CLSB inform:

“Contractors Board operation cites 15 suspects for illegal contracting charges

SACRAMENTO – An undercover sting operation conducted by the Contractors State License Board (CSLB) drove home the importance that consumers make sure a contractor is licensed before hiring anyone to work on any construction projects, and verifying the contractor carries workers’ compensation (WC) insurance for all employees. During the sting, 15 people were cited for alleged illegal contracting charges; nine of them did not have WC coverage as required by California law.

On April 18-19, 2017, Investigators with CSLB’s Statewide Investigative Fraud Team (SWIFT) set up the sting at a single-family home in Visalia. Investigators compiled a list of suspected unlicensed workers by searching through local and online advertisements.

Suspects were invited to place bids on home improvement projects. Bids ranged from $850 for new flooring to $5,500 for painting. A California state contractor license is required for any job exceeding $500 for labor and materials combined. Each person who placed a bid above the legal limit was given a citation for contracting without a license (Business and Professions Code (BPC) section (§) 7028). First-conviction penalties include up to six months in jail and/or up to $5,000 in fines. Penalties are more severe with each successive violation.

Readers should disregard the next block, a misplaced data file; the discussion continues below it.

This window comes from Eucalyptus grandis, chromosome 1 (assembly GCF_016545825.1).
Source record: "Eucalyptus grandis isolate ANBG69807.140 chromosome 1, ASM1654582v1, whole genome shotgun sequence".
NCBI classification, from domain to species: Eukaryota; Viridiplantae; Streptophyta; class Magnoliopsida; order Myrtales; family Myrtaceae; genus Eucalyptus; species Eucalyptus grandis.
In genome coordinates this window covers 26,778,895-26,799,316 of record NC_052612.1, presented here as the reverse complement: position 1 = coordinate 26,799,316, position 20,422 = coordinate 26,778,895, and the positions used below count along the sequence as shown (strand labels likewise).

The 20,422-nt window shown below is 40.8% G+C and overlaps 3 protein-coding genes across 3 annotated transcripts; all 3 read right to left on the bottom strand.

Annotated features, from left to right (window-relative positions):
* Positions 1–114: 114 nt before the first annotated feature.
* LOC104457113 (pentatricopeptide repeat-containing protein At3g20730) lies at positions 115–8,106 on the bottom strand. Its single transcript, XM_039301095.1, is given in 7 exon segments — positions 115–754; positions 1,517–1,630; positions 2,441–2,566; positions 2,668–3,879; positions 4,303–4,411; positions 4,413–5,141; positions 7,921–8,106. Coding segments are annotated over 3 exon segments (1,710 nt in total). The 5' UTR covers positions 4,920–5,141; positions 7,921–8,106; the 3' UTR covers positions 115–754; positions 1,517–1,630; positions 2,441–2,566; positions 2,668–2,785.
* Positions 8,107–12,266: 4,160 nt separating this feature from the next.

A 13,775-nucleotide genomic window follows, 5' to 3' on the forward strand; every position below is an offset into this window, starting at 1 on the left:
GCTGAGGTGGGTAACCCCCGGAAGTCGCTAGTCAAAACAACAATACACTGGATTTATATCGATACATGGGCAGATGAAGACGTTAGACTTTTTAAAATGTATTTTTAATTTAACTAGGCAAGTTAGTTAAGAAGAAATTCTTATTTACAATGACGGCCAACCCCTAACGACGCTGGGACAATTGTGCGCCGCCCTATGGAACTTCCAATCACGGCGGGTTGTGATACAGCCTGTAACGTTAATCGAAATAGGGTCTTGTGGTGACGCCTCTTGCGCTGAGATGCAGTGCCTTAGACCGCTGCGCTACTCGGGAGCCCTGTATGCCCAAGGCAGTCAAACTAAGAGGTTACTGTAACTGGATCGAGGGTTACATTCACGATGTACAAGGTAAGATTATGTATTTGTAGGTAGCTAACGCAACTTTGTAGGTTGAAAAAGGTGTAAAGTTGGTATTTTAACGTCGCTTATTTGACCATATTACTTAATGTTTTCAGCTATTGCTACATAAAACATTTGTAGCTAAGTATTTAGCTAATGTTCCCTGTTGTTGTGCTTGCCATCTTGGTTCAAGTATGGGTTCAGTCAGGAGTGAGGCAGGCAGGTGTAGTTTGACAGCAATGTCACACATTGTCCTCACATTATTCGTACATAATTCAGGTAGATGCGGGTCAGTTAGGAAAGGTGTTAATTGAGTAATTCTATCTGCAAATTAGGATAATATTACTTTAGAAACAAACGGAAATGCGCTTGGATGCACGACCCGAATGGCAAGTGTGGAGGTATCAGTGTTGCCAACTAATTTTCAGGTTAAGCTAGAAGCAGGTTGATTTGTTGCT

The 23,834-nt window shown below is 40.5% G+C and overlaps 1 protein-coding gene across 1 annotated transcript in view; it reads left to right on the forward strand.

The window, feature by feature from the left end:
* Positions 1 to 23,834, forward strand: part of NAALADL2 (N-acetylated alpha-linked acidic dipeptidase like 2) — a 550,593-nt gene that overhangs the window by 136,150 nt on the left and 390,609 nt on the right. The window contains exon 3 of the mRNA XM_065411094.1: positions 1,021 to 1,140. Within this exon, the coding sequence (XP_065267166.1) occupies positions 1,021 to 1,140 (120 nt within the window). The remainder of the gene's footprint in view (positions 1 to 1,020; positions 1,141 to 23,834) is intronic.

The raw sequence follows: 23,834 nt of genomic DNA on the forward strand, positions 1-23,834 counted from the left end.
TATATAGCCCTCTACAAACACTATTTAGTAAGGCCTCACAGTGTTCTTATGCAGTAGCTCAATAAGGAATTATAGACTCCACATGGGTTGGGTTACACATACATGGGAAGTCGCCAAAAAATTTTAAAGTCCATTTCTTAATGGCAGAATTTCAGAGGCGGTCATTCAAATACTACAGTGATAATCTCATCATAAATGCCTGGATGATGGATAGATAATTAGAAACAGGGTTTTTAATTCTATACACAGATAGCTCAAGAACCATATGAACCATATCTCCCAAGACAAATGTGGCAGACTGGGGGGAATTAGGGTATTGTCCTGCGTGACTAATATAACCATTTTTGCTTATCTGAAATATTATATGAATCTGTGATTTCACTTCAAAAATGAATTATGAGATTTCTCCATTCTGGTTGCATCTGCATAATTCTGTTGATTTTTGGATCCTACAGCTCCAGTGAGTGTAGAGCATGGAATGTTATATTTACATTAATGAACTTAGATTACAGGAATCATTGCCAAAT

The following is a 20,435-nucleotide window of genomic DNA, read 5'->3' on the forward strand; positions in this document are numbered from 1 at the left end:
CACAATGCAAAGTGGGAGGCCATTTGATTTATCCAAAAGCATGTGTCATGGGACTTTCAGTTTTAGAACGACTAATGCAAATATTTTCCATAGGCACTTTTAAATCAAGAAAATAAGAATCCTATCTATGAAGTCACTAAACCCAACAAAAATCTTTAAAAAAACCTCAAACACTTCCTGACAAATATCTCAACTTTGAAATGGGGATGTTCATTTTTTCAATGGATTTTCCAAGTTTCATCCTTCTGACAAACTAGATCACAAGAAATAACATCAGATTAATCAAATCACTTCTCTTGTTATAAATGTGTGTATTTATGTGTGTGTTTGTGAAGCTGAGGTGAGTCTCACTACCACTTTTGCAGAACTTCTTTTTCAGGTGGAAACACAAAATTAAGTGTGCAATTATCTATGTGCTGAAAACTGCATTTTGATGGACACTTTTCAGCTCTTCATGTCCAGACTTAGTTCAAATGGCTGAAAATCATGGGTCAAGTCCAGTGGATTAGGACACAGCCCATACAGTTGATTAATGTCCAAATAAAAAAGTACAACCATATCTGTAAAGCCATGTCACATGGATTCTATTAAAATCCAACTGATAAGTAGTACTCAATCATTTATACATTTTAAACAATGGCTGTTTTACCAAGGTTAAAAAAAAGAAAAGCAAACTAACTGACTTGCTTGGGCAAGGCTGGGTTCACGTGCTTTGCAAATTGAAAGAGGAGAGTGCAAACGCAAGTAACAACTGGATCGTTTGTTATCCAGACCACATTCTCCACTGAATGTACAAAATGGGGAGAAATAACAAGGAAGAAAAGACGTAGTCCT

CSLB investigators were assisted by the Tulare County District Attorney’s Investigations Office and California Department of Insurance, who cited nine of the suspects for lacking workers’ compensation insurance for their employees (Labor Code § 3700.5), which can carry a maximum penalty of up to a year in jail and $10,000 fine.

“When contractors do not have workers’ comp insurance it puts their workers and the home owner at great risk,” said CSLB Registrar Cindi Christenson. “If a worker gets hurt on the job, the homeowner may be liable.”

WC insurance must be taken out by a licensed contractor if they bring an employee, day laborer, or even a friend to assist them on the job site. The policy provides medical coverage in case someone is injured on the job, and also protects property owners from legal liability for a job site accident.

Licensed contractors who don’t have employees must file a WC exemption with CSLB, which is noted on the license record. The exception is for roofing contractors, who must carry WC insurance for themselves whether they work alone or have employees, who also must be covered.

Each person who showed up to the operation was given a citation for illegal advertising (BPC §7027.1) for failing to state in their advertising that they were not licensed.

In addition to those charges, three men were cited for requesting an excessive down payments (BPC § 7159.5). It’s illegal for contractors to ask for more than 10 percent down or $1,000, whichever is less.”